St. Catherine and
the Turmoil of the World
A Review of
Setting the World on Fire:
The Brief, Astonishing Life of St. Catherine of Siena
Hardback: St. Martins, 2016
Buy now: [ Amazon ] [ Kindle ]
Reviewed by Christiana N. Peterson
A few nights ago, before I turned off my lamp to go to sleep, my iPhone screen lit up to the news of another mass killing. In Nice, France, a man used his truck as a weapon to murder over 80 people who were celebrating Bastille Day. The next morning, there was news of a military coup in Turkey.
My heart dropped, my anxiety rose, the tears flowed. I turned to my husband and asked him, “Is this it? Is this the end?”
Many of us who are Christians, even if we aren’t apocalyptic leaning, find ourselves wondering–in the rising grief of the last few months of mass shootings, unarmed black men killed by police, the killing of policemen, and political strife–if the end is nigh. In our terror, we even seem to long for it, calling, “Come, Lord Jesus.”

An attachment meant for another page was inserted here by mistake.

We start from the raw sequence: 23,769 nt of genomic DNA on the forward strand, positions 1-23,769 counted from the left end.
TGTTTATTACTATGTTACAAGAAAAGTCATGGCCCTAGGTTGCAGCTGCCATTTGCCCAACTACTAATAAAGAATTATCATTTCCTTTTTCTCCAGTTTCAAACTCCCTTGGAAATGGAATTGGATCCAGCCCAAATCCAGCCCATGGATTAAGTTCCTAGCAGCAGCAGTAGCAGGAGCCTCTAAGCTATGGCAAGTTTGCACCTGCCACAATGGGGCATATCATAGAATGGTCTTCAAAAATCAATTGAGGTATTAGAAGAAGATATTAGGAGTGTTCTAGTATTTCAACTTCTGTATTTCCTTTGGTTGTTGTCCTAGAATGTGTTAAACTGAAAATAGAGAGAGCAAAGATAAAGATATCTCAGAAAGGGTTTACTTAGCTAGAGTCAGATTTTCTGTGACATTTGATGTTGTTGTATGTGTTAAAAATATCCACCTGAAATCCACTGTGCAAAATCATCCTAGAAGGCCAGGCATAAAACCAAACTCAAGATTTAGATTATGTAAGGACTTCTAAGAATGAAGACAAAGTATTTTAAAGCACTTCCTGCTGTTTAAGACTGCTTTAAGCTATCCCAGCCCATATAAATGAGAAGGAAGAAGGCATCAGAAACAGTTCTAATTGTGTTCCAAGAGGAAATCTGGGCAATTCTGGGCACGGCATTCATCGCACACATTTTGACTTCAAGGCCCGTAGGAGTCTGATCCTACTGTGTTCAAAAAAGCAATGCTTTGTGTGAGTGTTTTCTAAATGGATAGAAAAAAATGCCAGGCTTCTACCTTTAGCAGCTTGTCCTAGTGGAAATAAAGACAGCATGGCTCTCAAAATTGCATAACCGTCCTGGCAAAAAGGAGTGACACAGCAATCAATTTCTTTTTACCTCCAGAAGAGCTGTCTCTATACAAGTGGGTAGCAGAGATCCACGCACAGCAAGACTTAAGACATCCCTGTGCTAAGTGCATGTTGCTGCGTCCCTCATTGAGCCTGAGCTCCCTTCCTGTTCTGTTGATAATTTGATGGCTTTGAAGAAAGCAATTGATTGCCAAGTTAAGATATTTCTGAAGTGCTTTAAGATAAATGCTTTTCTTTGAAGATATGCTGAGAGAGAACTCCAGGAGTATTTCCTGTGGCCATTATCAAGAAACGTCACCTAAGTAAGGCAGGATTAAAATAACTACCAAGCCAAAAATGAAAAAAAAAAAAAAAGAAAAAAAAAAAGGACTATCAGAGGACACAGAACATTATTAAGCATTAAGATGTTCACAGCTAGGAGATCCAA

Lately, when I am torn up with grief, when I wonder when God will make all things new, I have been reaching for the Christian mystics, who have been able to offer me a little humility, solace, and perspective.
Shelley Emling’s book Setting the World on Fire: the Brief, Astonishing Life of St. Catherine of Siena, is a highly readable introduction to the life and times of the saint and mystic, Catherine of Siena, whose Medieval world was as turbulent (if not more than) ours. Emling carefully weaves together a narrative of this complex patron saint of Italy along with details about the political and social contexts that shaped and moved her.